Dancers and customers are clearly communicating, but not in a way that is legible to anyone else. Napkins with concealed messages dart back and forth. The men and women engage in ‘eye-talking’, a term used to describe the way a dancer holds a customer’s gaze to show interest, or looks up or out to indicate places they might go to meet alone. The most frequent form of exchange are tips, which, like napkins, are usually couriered by floor boys. They throw the money over the dancer’s head, so it rains down on her as she dances, or hand over individual bills intently. They always make sure to point out the customer who gave the tip. His presence has, in a way, penetrated the otherwise remote world of the stage.
As Samir and Abhranila each said, not all women will go home with a customer, making their gestures and expressions into a riddle for the men in the audience to drunkenly interpret. While one or more women dance on stage, others sit and wait on a couch behind them, in view of the audience but technically no longer performing. Perhaps they stare into their phones — to make deals with customers, or simply to distract themselves? Perhaps they talk among themselves and giggle and seem to look at you — incidentally, or portentously?
Sitting in the crowd, it is not always clear what even the most dogged clients are seeking. Over the course of one night at Glo Bar, a dance bar off a highway in North Kolkata, a portly middle-aged man continually gave the same woman in a blue dress 100 rupee notes one by one. Each time, a floor boy brought the money all the way from the man’s table in the back of the bar up to the stage. Waiters would also take messages from him both to the DJ, who would put on a Hindi song at his request, and to the woman in the blue, who would dance solo to the music he had chosen. Was he suggesting his interest in a rendezvous later, or was he enacting his fantasy right there in the dance bar?
The uncertainties and incongruities and self-enclosure of dance bars, and the fears and appetites they provoke, resemble nothing so much as a dream. The names of dance bars reflect this otherworldliness: Mercury, Venus, Galaxy, Glo, Night Queen’s, Golden Inn. The juxtapositions in the old design of the first-floor of Night Queen’s distinguished it as the most surreal dance bar. Drab, cheap furnishings sat below framed prints of the classic paintings “The Mona Lisa” and Pierre-Auguste Cot’s “The Storm”; women spun and swayed atop a stage that had a narrow aquarium around its perimeter, such that the droopy fish nearly bumped into each other going through the cloudy water of their cramped passageway.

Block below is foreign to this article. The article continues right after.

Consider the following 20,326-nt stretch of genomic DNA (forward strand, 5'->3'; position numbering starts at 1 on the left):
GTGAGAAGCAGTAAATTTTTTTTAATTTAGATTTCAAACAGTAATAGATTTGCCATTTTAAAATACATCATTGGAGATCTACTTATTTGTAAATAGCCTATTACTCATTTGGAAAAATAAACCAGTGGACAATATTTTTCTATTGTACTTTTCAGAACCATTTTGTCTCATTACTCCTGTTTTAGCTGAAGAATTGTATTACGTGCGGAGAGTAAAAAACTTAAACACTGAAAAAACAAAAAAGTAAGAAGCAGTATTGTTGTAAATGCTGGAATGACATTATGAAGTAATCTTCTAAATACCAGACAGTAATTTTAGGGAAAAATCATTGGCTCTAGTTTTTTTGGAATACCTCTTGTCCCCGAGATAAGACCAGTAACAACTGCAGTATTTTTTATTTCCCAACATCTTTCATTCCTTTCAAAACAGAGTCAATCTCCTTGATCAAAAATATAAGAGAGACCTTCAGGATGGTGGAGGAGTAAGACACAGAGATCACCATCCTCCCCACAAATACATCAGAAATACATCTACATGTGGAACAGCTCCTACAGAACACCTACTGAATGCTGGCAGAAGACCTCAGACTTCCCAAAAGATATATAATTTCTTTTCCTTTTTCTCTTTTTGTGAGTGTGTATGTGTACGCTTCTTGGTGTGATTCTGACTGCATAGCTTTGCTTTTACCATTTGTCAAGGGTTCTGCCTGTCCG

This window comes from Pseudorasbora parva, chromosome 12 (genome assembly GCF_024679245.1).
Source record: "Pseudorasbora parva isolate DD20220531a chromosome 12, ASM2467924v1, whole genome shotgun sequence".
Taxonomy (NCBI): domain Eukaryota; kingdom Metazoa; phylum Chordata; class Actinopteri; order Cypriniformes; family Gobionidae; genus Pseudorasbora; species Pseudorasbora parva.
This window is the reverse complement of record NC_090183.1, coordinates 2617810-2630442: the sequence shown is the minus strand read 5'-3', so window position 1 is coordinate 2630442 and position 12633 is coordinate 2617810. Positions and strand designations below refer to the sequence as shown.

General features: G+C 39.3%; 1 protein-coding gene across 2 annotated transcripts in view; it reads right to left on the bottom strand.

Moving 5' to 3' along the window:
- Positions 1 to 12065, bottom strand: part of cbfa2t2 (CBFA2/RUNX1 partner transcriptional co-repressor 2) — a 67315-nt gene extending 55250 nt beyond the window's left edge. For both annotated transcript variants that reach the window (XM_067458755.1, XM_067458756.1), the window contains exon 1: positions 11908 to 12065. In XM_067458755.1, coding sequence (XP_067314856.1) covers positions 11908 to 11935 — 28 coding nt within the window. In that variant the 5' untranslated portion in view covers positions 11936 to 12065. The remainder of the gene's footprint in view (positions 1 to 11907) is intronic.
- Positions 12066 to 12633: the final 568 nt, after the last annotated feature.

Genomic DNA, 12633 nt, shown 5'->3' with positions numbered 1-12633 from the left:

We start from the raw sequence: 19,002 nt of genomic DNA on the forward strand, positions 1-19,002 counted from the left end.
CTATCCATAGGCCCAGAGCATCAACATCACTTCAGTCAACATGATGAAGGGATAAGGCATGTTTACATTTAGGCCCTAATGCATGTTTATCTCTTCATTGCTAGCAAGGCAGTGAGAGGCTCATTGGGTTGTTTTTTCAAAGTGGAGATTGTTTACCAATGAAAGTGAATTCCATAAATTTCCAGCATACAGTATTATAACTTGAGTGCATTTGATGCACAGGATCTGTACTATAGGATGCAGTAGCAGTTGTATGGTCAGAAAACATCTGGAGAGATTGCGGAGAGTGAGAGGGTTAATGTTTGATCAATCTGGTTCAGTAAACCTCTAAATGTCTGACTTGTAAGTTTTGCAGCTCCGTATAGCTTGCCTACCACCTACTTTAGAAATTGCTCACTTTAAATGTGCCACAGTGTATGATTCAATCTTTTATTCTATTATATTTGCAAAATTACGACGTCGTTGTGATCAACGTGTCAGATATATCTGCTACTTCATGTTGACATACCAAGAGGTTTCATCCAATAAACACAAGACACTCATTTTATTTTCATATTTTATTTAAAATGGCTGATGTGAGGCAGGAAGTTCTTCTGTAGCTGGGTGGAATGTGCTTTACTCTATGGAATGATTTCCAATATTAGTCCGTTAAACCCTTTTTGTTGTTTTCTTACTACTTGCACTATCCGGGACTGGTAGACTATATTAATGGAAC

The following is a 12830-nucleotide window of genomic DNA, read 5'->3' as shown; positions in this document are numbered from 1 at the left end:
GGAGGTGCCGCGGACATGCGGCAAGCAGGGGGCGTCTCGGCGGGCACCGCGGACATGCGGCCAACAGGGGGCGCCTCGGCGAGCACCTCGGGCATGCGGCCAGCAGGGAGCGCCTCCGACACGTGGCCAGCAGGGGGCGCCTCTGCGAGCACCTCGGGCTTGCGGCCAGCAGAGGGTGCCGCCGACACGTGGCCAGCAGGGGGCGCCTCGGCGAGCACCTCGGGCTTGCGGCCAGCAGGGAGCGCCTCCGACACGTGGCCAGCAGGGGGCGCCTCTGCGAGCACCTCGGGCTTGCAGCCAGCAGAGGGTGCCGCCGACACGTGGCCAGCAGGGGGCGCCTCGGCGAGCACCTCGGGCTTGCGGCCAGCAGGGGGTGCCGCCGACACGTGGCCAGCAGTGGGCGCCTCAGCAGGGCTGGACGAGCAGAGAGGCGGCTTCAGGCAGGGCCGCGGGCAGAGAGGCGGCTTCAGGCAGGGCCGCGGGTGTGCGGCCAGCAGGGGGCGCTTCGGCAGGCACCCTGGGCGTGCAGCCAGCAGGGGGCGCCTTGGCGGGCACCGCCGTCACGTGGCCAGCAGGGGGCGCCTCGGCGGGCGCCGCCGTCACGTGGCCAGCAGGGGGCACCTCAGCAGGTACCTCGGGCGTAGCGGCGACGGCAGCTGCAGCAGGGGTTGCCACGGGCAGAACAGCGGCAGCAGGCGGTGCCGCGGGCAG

In the midst of these strange visions, some men seem to reach a kind of ecstasy. They stand up in their chair, pound the table in front of them, clap and wiggle and gesticulate, cigarette in hand, a drink and a fat stack of bills in arm’s reach. Others embrace, hold each other’s faces, and loudly sing along to favourite songs together.
Not everyone can escape themselves so easily. At Chung Wah, a stubbly 25-year-old named Chandradeep told me how he’d come because his girlfriend had just broken up with him. He was drunk enough to ask me twice where I was from. Like many dance bar customers, Chandradeep was sitting alone.
The transporting effects of a night at a dance bar sometimes prove irresistible. “There are some people who can’t do without dance bars,” said Abhranila. “Yes, every day. It’s an addiction.” “It happens,” chimed in Sarkar; “many people go bankrupt from visiting dance bars.” “Way too many!” exclaimed Abhranila. Even her boyfriend, who works at a dance bar, goes to them for fun. When I asked Subhadeep if he rains money on dancers when he goes out, he demurred; this led Abhranila to chuckle. “No matter what he says, everyone feels intoxicated in that environment … He must have thrown, but he isn’t saying it in my presence.”
Abhranila said that many dancers are not immune to the dreamlike quality of dance bars. “It’s quite adventurous for us too. We had called people of our fathers’ age ‘uncle’ till now, and suddenly we are calling them ‘jaanu’ (darling). That’s quite an adventure, isn’t it!” The allure of dance bars is not, for Abhranila, limited to the dancer’s point of view. “There’s so much glamour,” she said. “What you get to see at the dance bars for those four or five hours, you won’t get to see anywhere else.” If, for some reason, the music temporarily stops at a dance bar, a pointed awkwardness descends on everyone inside. It is like a spell has been broken.
I used to live in Kolkata, and when I left my office in Chandni Chowk at night, I heard the plaintive singing, and saw the neon lights, and wondered what happened inside. Like other young men, I was drawn to dance bars out of a murky curiosity. During most of my visits to them, fellow patrons like Samir or Chandradeep seemed happy to see me, a foreigner, drinking where they drank and watching what they watched.
At other times, however, my presence aroused the darker forces that lurk behind dance bars. After I sat down with a friend at one of the dance bars inside Kingston Hotel, owned by Jagjit Singh, men at the bar started throwing peanuts at our heads. When I would turn around and look at the crowd assembled there, they would only stare in return. One emissary came to our table, asking us to give him Rs 2000 to be distributed among the women as tips. We refused. Another man approached, and we questioned him about the bar snacks flying in our direction. “I’m sorry for that,” he said, and continued in a manner that was jolly and foreboding at the same time, both offering the opportunity for pleasure and suggesting the issuance of a threat. “If you enjoy yourselves,” he announced, “we’ll all enjoy ourselves.”